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SCO1 cytochrome c oxidase assembly protein
Protein SCO1 PDB 1wp0.png
PDB rendering based on 1wp0.
Available structures
PDB Ortholog search: PDBe, RCSB
Symbols SCO1 ; SCOD1
External IDs OMIM603644 MGI106362 HomoloGene3374 GeneCards: SCO1 Gene
RNA expression pattern
PBB GE SCO1 gnf1h00058 at tn.png
More reference expression data
Species Human Mouse
Entrez 6341 52892
Ensembl ENSG00000133028 ENSMUSG00000069844
UniProt O75880 Q5SUC9
RefSeq (mRNA) NM_004589 NM_001040026
RefSeq (protein) NP_004580 NP_001035115
Location (UCSC) Chr 17:
10.58 – 10.6 Mb
Chr 11:
67.05 – 67.07 Mb
PubMed search [1] [2]

Protein SCO1 homolog, mitochondrial is a protein that in humans is encoded by the SCO1 gene.[1][2] Mutations in both SCO1 and SCO2 are associated with distinct clinical phenotypes as well as tissue-specific cytochrome c oxidase deficiency. SCO1 localizes predominantly to blood vessels, whereas SCO2 is barely detectable. Expression of SCO2 is also much higher than that of SCO1 in muscle tissue, while SCO1 is expressed at higher levels in liver tissue than SCO2.[3]


Mammalian cytochrome c oxidase (COX) catalyzes the transfer of reducing equivalents from cytochrome c to molecular oxygen and pumps protons across the inner mitochondrial membrane. In yeast, 2 related COX assembly genes, SCO1 and SCO2 (synthesis of cytochrome c oxidase), enable subunits 1 and 2 to be incorporated into the holoprotein. This gene is the human homolog to the yeast SCO1 gene.[2]

Clinical relevance[edit]

Mutation in the SCO1 gene are a cause of mitochondrial complex IV deficiency also known as cytochrome c oxidase deficiency. This disorder affects the mitochondrial respiratory chain resulting in a variety of symptoms, ranging from isolated myopathy to severe multisystem disease affecting several tissues and organs. A subset of patients also suffer from Leigh syndrome.[4][5]

Model organisms[edit]

Model organisms have been used in the study of SCO1 function. A conditional knockout mouse line, called Sco1tm1a(KOMP)Wtsi[9][10] was generated as part of the International Knockout Mouse Consortium program — a high-throughput mutagenesis project to generate and distribute animal models of disease to interested scientists.[11][12][13]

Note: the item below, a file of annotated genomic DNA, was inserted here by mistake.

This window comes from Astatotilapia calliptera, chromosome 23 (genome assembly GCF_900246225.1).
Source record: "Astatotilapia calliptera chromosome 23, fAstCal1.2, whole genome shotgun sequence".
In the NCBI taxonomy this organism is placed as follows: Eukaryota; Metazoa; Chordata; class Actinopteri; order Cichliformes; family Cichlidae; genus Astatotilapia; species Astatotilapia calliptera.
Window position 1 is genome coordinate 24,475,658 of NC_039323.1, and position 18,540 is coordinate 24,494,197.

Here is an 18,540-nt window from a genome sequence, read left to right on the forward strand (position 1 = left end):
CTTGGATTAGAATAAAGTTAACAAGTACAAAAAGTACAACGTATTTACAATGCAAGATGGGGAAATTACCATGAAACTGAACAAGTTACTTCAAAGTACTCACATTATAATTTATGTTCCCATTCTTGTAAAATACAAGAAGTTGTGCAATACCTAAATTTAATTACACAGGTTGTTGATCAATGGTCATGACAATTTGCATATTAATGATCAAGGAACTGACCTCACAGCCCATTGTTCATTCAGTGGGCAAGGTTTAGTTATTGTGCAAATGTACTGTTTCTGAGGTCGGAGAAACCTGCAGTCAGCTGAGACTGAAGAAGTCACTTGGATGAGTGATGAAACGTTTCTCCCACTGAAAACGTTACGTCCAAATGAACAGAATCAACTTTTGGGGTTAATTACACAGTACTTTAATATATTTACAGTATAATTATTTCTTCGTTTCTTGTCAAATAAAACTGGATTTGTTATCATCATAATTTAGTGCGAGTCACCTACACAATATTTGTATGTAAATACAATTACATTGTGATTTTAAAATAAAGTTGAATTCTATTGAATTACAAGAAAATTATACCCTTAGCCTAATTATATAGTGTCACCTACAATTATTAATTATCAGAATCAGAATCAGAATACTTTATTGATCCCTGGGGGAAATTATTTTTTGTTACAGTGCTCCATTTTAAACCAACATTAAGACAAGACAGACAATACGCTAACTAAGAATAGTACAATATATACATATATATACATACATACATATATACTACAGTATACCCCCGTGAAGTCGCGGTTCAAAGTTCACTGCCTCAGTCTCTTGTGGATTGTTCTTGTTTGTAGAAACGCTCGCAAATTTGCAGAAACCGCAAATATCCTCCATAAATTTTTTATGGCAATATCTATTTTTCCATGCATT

Male and female animals underwent a standardized phenotypic screen to determine the effects of deletion.[7][14] Twenty two tests were carried out on mutant mice and two significant abnormalities were observed.[7] No homozygous mutant embryos were identified during gestation, and therefore none survived until weaning. The remaining tests were carried out on heterozygous mutant adult mice; no additional significant abnormalities were observed in these animals.[7]


  1. ^ Petruzzella V, Tiranti V, Fernandez P, Ianna P, Carrozzo R, Zeviani M (Feb 1999). "Identification and characterization of human cDNAs specific to BCS1, PET112, SCO1, COX15, and COX11, five genes involved in the formation and function of the mitochondrial respiratory chain". Genomics 54 (3): 494–504. doi:10.1006/geno.1998.5580. PMID 9878253. 
  2. ^ a b "Entrez Gene: SCO1 SCO cytochrome oxidase deficient homolog 1 (yeast)". 
  3. ^ Brosel S, Yang H, Tanji K, Bonilla E, Schon EA. (Nov 2010). "Unexpected vascular enrichment of SCO1 over SCO2 in mammalian tissues: implications for human mitochondrial disease.". Am J Pathol. 177 (5): 2541–8. doi:10.2353/ajpath.2010.100229. PMC 2966810. PMID 20864674. 
  4. ^ Leary SC, Cobine PA, Kaufman BA, Guercin GH, Mattman A, Palaty J, Lockitch G, Winge DR, Rustin P, Horvath R, Shoubridge EA (January 2007). "The human cytochrome c oxidase assembly factors SCO1 and SCO2 have regulatory roles in the maintenance of cellular copper homeostasis". Cell Metab. 5 (1): 9–20. doi:10.1016/j.cmet.2006.12.001. PMID 17189203. 
  5. ^ Valnot I, Osmond S, Gigarel N, Mehaye B, Amiel J, Cormier-Daire V, Munnich A, Bonnefont JP, Rustin P, Rötig A (November 2000). "Mutations of the SCO1 gene in mitochondrial cytochrome c oxidase deficiency with neonatal-onset hepatic failure and encephalopathy". Am. J. Hum. Genet. 67 (5): 1104–9. doi:10.1016/S0002-9297(07)62940-1. PMC 1288552. PMID 11013136. 
  6. ^ "Salmonella infection data for Sco1". Wellcome Trust Sanger Institute. 
  7. ^ a b c d Gerdin, AK (2010). "The Sanger Mouse Genetics Programme: High throughput characterisation of knockout mice". Acta Ophthalmologica 88: 925–7. doi:10.1111/j.1755-3768.2010.4142.x. 
  8. ^ Mouse Resources Portal, Wellcome Trust Sanger Institute.
  9. ^ "International Knockout Mouse Consortium". 
  10. ^ "Mouse Genome Informatics". 
  11. ^ Skarnes, W. C.; Rosen, B.; West, A. P.; Koutsourakis, M.; Bushell, W.; Iyer, V.; Mujica, A. O.; Thomas, M.; Harrow, J.; Cox, T.; Jackson, D.; Severin, J.; Biggs, P.; Fu, J.; Nefedov, M.; De Jong, P. J.; Stewart, A. F.; Bradley, A. (2011). "A conditional knockout resource for the genome-wide study of mouse gene function". Nature 474 (7351): 337–342. doi:10.1038/nature10163. PMC 3572410. PMID 21677750.  edit
  12. ^ Dolgin, Elie (2011). "Mouse library set to be knockout". Nature 474 (7351): 262–3. doi:10.1038/474262a. PMID 21677718. 
  13. ^ International Mouse Knockout Consortium; Collins, FS; Rossant, J; Wurst, W (2007). "A Mouse for All Reasons". Cell 128 (1): 9–13. doi:10.1016/j.cell.2006.12.018. PMID 17218247. 
  14. ^ van der Weyden L, White JK, Adams DJ, Logan DW (2011). "The mouse genetics toolkit: revealing function and mechanism.". Genome Biol 12 (6): 224. doi:10.1186/gb-2011-12-6-224. PMC 3218837. PMID 21722353. 

Further reading[edit]